• Evidence supports the use of one-half to two drinks per day for adults. Red wine and green tea are recommended. Some studies show that caffeine may reduce the risk of Parkinson’s and AD.
  • Avoid Food Additives, Such as Aluminum:
  • While the evidence of the danger of cooking in aluminum pots may not be valid, recent evidence suggests that dietary aluminum may increase the risk of AD. For example, some baking powders, pancake and waffle mixes contain high levels of aluminum.
  • Reduce Exposure to Toxicants:Toxic chemicals in the home, workplace and community can increase the risk of AD. Lead, solvents used in building and remodeling, and lawn and garden chemicals may be harmful.
  • Increase Physical Activity:30 minutes of moderate aerobic exercise each day is very beneficial for physical and emotional wellness. It improves blood flow, releases endorphins and prevents obesity.
  • Increase Social Activity:Social activity on a regular basis has been found to reduce the risk of AD. Volunteer, join a club, play a sport or game with a group, take classes and keep in touch with friends and family.
  • Reduce Stress:Technology has put us on sensory overload. We must learn a new technological skill every week to keep up. Demand for immediate communication increases daily. We cannot escape for a moment. Make time everyday to relax, breathe deeply, listen to relaxing music, exercise or sit quietly.
  • Exercise Your Brain:Some studies show that maintaining a healthy mind requires some work. Do crossword puzzles, word games, board games, and read books. Current wisdom suggests that learning something new is the most important thing to keep your mind healthy…time to learn to play the piano!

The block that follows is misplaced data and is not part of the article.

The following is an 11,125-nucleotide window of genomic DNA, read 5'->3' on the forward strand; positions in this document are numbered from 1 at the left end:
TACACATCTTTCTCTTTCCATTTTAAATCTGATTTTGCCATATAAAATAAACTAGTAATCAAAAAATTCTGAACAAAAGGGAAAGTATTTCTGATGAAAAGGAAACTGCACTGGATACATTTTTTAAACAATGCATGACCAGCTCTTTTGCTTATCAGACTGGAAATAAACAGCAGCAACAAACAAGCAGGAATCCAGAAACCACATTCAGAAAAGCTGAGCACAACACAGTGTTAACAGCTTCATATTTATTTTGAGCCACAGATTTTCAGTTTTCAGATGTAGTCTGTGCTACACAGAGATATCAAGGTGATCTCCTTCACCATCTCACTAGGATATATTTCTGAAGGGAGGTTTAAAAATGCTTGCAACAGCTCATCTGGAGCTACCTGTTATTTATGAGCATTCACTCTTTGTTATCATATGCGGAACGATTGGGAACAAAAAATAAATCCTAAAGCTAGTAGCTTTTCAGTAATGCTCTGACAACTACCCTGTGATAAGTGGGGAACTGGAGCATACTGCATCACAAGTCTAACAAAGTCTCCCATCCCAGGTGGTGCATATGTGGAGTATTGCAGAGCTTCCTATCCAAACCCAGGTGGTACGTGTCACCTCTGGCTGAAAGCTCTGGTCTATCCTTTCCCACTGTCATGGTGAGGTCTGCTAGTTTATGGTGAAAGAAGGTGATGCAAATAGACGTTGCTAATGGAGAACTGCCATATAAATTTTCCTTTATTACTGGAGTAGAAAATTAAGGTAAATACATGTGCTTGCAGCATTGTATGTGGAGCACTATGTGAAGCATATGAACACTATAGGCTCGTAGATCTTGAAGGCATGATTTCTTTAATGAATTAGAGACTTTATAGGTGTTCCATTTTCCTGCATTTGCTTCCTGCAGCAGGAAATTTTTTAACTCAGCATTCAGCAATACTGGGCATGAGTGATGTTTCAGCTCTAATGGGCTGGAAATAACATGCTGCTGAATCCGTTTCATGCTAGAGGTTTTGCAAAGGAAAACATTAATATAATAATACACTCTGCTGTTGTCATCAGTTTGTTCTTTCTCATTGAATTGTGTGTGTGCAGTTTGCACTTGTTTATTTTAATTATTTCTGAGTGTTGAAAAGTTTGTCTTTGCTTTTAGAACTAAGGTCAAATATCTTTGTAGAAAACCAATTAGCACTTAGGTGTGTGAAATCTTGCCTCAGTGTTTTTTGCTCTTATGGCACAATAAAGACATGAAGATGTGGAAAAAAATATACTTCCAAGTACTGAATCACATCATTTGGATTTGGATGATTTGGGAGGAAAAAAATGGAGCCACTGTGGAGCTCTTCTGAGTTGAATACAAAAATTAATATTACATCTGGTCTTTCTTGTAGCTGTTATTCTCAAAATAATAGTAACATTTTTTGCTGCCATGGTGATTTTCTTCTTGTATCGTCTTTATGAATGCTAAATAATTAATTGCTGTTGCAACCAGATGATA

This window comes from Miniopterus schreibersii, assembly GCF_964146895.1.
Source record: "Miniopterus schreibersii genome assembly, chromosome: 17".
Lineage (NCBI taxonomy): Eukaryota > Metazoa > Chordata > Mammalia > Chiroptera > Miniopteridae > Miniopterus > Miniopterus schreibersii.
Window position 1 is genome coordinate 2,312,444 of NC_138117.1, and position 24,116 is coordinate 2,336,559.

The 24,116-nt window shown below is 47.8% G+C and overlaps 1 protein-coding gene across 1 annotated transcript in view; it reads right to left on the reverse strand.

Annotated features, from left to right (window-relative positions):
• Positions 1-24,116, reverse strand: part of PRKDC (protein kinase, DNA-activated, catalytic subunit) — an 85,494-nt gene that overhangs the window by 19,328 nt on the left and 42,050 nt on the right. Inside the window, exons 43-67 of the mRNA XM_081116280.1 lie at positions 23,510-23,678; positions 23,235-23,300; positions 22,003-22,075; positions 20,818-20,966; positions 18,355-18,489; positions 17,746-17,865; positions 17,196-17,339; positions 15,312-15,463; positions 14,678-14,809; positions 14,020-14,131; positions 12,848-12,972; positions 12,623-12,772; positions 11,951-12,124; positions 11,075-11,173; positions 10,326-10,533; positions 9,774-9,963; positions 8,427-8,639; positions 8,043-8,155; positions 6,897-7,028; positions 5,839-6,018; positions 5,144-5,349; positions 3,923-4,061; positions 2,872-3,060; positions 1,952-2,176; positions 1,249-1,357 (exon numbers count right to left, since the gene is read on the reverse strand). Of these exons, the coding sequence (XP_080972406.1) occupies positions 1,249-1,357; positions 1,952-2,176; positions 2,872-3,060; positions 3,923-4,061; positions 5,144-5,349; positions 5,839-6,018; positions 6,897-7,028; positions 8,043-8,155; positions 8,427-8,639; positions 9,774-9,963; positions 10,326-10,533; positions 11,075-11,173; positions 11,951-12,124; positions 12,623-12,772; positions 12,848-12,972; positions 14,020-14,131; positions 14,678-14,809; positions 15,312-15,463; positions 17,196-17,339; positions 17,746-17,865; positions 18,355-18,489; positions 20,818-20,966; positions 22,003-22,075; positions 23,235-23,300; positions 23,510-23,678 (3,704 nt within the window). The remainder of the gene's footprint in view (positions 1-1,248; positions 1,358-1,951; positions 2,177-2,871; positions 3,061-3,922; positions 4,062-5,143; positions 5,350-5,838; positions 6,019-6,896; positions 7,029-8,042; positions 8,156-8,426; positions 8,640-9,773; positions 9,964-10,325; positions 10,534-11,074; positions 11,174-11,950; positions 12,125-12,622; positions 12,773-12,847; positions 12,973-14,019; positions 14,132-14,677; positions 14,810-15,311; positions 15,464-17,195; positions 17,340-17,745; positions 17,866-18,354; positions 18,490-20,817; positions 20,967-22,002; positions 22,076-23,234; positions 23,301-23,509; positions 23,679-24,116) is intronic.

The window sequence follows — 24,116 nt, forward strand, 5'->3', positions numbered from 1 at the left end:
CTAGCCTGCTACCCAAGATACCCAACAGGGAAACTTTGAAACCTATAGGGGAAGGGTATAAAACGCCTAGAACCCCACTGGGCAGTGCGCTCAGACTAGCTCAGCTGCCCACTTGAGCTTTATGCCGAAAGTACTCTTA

• Good Oral Hygiene:According to new research, a there may be a relationship between AD and the bacteria associated with gum disease. Be sure to practice good oral hygiene such as brushing and flossing your teeth after meals and before bed. Using mouth wash and visiting your dentist for regular check-ups is advised. 

Medical Contributor: Mario Cornacchione, MD is the Assistant Chair of Family Medicine, Associate Professor of Family Medicine at Geisinger Commonwealth School of Medicine. Dr. Cornacchione is the Research Director at the NEPA Memory & Alzheimer’s Center where he is the principal investigator on the clinical trials studying new medications for the treatment of Alzheimer’s disease. 

NEPA Memory & Alzheimer’s Center is recruiting subjects who are 55 to 80 years old with a documented diagnosis of mild to moderate Alzheimer’s, among other criteria to participate in the GAIN (GingipAIN Inhibitor for Treatment of Alzheimer’s Disease) Trial.

To learn more, contact: NEPA Memory & Alzheimer’s Center 220 S. River St. Plains, PA 18705, 570-262-0664 or visit

Sources: The HealthCentralNetwork, Inc; GainTrial; NEPA Memory & Alzheimer’s Center

Read Dr. Mackarey’s Health & Exercise Forum – Every Monday : .This article is not intended as a substitute for medical treatment. If you have questions related to your medical condition, please contact your family physician. For further inquires related to this topic email:

Paul J. Mackarey PT, DHSc, OCS is a Doctor  in Health Sciences specializing in orthopaedic and sports physical therapy. Dr. Mackarey is in private practice and is an associate professor of clinical medicine at GCSOM.